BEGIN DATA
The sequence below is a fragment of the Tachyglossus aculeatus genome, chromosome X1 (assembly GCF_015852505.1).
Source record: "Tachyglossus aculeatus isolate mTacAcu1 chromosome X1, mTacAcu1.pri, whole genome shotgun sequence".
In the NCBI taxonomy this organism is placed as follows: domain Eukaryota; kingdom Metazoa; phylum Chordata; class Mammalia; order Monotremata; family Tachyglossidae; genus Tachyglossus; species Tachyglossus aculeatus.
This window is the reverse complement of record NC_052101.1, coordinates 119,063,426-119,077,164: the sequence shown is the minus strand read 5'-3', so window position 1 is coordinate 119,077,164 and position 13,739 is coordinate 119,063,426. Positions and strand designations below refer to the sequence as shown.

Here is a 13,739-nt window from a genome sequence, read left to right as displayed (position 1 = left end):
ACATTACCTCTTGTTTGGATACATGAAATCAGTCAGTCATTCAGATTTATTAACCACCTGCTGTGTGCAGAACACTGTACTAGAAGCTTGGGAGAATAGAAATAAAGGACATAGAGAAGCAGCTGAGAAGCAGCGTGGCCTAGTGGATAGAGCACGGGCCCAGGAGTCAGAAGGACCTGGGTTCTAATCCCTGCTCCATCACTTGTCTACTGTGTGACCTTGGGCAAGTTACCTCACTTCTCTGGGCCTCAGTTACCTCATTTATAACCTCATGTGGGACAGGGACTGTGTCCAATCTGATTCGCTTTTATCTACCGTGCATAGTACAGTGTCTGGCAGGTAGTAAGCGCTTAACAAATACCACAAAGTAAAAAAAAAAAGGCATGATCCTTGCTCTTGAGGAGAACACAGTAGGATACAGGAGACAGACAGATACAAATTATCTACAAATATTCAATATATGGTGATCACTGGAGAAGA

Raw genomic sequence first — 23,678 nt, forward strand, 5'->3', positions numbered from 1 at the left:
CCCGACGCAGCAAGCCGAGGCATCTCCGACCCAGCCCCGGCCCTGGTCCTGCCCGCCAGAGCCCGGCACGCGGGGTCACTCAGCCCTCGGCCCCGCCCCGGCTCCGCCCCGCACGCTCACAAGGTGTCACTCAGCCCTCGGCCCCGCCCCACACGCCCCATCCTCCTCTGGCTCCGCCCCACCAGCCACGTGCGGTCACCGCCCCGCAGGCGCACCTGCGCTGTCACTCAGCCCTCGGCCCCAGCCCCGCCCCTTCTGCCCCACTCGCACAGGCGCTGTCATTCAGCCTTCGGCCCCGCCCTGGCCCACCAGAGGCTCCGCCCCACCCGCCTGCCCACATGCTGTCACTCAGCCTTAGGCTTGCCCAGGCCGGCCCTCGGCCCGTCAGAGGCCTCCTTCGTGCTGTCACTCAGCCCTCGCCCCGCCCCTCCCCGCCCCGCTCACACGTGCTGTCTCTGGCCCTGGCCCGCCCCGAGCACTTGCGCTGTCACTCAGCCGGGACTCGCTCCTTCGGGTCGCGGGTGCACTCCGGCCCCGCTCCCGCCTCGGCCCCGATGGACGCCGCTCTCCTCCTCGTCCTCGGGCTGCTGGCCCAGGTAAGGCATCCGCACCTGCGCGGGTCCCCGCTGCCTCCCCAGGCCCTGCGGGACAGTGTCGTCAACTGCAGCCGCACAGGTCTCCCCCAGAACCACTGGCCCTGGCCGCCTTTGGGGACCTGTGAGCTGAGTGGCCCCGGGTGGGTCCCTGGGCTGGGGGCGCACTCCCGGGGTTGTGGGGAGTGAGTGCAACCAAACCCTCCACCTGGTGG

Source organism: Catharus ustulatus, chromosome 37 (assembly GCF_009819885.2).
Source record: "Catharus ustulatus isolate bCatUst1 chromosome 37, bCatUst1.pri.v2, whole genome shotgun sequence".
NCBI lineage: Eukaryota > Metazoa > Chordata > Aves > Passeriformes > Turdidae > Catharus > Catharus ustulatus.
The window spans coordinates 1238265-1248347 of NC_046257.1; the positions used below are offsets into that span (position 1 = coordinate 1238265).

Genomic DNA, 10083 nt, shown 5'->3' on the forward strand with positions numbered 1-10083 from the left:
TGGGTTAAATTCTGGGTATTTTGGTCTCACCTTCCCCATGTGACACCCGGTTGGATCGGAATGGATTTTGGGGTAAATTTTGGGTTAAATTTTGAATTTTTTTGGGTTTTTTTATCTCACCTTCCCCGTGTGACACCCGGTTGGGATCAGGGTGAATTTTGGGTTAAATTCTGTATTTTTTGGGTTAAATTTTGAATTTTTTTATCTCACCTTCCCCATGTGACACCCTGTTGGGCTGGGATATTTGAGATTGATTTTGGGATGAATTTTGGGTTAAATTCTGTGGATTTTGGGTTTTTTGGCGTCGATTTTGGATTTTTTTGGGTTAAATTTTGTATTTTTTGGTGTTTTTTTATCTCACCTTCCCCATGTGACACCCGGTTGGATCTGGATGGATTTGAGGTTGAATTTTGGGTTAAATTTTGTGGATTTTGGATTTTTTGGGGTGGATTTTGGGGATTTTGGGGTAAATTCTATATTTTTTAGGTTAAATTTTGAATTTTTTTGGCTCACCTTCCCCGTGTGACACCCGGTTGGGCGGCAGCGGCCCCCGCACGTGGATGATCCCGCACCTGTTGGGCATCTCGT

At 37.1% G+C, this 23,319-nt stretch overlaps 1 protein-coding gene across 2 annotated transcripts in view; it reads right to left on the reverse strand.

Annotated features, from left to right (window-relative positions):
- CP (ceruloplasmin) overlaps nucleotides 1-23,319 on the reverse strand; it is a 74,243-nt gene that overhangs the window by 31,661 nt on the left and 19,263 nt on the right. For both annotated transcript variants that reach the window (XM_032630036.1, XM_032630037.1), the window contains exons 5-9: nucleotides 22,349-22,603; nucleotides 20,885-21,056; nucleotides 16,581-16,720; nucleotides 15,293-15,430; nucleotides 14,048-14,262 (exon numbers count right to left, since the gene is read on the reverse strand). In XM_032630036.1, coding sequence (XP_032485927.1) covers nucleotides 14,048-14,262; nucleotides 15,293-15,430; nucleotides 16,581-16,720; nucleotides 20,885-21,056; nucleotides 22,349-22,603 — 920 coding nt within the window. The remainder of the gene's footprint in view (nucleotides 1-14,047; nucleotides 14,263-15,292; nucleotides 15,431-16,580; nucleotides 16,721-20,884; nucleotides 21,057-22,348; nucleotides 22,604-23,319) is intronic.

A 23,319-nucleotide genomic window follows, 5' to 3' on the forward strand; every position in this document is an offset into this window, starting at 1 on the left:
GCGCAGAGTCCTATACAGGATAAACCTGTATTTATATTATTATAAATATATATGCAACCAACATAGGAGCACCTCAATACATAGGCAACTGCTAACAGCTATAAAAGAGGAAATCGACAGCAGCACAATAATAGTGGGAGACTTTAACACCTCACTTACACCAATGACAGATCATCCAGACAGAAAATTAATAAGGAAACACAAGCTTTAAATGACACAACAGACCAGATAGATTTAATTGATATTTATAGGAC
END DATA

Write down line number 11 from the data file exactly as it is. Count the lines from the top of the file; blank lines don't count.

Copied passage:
NCBI lineage: Eukaryota > Metazoa > Chordata > Aves > Passeriformes > Turdidae > Catharus > Catharus ustulatus.